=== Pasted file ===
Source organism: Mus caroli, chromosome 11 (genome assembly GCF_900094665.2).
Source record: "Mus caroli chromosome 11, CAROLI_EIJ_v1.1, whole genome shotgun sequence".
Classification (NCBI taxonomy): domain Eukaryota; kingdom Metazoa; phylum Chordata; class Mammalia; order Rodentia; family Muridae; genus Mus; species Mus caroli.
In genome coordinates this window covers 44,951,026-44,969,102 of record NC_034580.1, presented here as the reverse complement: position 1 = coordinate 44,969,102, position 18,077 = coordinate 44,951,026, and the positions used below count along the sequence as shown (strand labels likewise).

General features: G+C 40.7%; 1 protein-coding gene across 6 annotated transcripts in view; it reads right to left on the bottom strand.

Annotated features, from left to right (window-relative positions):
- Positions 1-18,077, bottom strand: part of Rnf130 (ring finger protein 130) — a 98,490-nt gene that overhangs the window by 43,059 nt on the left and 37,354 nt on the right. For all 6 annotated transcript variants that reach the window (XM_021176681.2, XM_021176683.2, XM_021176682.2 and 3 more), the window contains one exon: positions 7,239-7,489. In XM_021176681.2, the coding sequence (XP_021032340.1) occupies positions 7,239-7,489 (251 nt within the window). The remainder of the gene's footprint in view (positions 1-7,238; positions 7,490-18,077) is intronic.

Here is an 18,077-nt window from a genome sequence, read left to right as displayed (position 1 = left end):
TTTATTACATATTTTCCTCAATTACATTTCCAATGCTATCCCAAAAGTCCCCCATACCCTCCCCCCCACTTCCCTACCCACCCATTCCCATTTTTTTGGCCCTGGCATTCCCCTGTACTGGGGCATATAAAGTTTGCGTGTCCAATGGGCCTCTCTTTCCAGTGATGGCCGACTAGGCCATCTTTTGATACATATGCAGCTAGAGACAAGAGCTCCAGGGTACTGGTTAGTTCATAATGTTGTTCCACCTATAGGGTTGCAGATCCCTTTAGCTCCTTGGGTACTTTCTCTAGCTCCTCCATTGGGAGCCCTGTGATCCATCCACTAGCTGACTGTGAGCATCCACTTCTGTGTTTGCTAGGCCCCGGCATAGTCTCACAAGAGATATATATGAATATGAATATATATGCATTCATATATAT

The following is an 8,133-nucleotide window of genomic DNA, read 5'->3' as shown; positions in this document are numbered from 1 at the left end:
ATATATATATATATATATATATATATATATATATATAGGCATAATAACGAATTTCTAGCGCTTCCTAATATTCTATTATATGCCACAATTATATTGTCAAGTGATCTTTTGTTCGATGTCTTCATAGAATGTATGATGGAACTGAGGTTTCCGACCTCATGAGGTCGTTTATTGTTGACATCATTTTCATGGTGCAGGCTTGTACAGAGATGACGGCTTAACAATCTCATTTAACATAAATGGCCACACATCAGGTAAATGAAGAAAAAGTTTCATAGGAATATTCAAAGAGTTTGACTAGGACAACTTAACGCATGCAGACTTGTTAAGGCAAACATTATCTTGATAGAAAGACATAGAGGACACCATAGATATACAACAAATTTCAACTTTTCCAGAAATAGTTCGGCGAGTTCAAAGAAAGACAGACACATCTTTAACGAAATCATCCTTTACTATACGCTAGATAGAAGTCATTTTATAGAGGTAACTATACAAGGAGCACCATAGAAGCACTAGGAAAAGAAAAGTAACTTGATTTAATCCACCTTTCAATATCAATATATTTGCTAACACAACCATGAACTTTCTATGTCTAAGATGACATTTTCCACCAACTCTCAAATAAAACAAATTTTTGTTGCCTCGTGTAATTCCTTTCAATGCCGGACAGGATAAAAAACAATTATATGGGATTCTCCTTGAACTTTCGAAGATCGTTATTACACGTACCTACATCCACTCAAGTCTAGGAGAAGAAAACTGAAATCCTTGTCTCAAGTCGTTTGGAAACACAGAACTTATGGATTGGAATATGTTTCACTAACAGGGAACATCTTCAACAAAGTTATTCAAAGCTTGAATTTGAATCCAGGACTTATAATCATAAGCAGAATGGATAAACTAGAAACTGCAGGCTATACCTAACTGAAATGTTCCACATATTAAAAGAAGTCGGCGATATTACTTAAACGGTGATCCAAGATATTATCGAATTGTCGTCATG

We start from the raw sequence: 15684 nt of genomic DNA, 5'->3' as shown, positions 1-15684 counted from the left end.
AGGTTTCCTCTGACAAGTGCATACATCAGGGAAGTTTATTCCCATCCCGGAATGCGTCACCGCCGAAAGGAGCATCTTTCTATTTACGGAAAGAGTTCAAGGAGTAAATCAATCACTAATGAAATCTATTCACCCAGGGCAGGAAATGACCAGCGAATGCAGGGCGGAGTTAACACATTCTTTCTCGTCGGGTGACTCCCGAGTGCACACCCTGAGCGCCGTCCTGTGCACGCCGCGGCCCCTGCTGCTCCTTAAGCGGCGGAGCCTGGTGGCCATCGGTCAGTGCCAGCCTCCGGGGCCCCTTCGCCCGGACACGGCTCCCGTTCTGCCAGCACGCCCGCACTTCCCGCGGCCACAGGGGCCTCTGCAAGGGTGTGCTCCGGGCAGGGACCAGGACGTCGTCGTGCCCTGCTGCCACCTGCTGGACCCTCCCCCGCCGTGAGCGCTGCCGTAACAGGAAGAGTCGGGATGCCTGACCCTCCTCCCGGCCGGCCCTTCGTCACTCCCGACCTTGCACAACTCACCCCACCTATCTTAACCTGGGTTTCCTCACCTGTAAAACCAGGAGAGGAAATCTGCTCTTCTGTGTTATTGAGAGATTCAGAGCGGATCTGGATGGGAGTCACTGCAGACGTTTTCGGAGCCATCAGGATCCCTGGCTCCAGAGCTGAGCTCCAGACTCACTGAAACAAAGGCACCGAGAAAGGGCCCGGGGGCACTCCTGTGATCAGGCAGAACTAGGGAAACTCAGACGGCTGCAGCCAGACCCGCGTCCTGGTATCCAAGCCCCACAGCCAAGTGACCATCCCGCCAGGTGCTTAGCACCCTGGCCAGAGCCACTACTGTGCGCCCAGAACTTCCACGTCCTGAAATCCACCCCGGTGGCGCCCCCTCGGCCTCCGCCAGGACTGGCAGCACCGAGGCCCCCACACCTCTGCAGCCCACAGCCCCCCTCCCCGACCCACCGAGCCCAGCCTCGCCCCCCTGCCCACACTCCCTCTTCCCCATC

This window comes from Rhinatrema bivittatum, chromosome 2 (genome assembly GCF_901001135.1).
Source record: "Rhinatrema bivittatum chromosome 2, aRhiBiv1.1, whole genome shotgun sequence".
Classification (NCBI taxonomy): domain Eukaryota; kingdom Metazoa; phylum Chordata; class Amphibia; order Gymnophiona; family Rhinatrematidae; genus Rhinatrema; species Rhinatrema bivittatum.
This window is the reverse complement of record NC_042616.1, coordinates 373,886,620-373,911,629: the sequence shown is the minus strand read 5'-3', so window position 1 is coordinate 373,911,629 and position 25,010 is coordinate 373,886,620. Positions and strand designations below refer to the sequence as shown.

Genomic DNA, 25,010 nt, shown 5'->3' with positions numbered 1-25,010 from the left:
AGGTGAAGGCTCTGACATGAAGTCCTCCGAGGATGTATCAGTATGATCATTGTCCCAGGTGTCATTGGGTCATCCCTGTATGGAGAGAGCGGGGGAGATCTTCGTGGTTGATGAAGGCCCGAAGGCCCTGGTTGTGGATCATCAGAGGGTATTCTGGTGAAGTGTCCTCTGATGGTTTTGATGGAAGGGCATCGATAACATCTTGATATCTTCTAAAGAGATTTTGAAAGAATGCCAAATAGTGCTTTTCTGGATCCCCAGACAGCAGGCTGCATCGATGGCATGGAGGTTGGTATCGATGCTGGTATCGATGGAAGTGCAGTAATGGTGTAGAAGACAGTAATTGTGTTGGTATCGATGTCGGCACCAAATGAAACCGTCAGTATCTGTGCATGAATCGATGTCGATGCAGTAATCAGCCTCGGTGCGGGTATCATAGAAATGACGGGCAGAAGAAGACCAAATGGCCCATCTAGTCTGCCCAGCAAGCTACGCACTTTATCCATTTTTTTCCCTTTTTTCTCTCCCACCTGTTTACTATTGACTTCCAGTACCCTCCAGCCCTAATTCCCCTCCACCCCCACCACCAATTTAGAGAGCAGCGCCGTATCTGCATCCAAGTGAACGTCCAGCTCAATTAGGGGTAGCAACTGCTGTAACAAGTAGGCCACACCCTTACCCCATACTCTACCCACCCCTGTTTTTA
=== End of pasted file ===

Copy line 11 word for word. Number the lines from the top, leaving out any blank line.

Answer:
ATATATATATATATATATATATATATATATATATATAGGCATAATAACGAATTTCTAGCGCTTCCTAATATTCTATTATATGCCACAATTATATTGTCAAGTGATCTTTTGTTCGATGTCTTCATAGAATGTATGATGGAACTGAGGTTTCCGACCTCATGAGGTCGTTTATTGTTGACATCATTTTCATGGTGCAGGCTTGTACAGAGATGACGGCTTAACAATCTCATTTAACATAAATGGCCACACATCAGGTAAATGAAGAAAAAGTTTCATAGGAATATTCAAAGAGTTTGACTAGGACAACTTAACGCATGCAGACTTGTTAAGGCAAACATTATCTTGATAGAAAGACATAGAGGACACCATAGATATACAACAAATTTCAACTTTTCCAGAAATAGTTCGGCGAGTTCAAAGAAAGACAGACACATCTTTAACGAAATCATCCTTTACTATACGCTAGATAGAAGTCATTTTATAGAGGTAACTATACAAGGAGCACCATAGAAGCACTAGGAAAAGAAAAGTAACTTGATTTAATCCACCTTTCAATATCAATATATTTGCTAACACAACCATGAACTTTCTATGTCTAAGATGACATTTTCCACCAACTCTCAAATAAAACAAATTTTTGTTGCCTCGTGTAATTCCTTTCAATGCCGGACAGGATAAAAAACAATTATATGGGATTCTCCTTGAACTTTCGAAGATCGTTATTACACGTACCTACATCCACTCAAGTCTAGGAGAAGAAAACTGAAATCCTTGTCTCAAGTCGTTTGGAAACACAGAACTTATGGATTGGAATATGTTTCACTAACAGGGAACATCTTCAACAAAGTTATTCAAAGCTTGAATTTGAATCCAGGACTTATAATCATAAGCAGAATGGATAAACTAGAAACTGCAGGCTATACCTAACTGAAATGTTCCACATATTAAAAGAAGTCGGCGATATTACTTAAACGGTGATCCAAGATATTATCGAATTGTCGTCATG